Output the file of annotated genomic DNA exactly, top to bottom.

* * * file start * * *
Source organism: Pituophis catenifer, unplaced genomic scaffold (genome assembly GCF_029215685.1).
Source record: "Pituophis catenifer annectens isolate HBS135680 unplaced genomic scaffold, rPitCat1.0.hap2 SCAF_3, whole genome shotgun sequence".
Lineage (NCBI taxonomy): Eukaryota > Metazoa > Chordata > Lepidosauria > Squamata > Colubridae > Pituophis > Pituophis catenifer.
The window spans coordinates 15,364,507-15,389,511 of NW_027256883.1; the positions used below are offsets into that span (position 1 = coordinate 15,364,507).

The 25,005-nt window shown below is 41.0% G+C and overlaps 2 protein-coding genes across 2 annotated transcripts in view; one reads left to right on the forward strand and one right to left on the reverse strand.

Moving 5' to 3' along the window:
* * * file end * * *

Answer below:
Source organism: Pituophis catenifer, unplaced genomic scaffold (genome assembly GCF_029215685.1).
Source record: "Pituophis catenifer annectens isolate HBS135680 unplaced genomic scaffold, rPitCat1.0.hap2 SCAF_3, whole genome shotgun sequence".
Lineage (NCBI taxonomy): Eukaryota > Metazoa > Chordata > Lepidosauria > Squamata > Colubridae > Pituophis > Pituophis catenifer.
The window spans coordinates 15,364,507-15,389,511 of NW_027256883.1; the positions used below are offsets into that span (position 1 = coordinate 15,364,507).

The 25,005-nt window shown below is 41.0% G+C and overlaps 2 protein-coding genes across 2 annotated transcripts in view; one reads left to right on the forward strand and one right to left on the reverse strand.

Moving 5' to 3' along the window: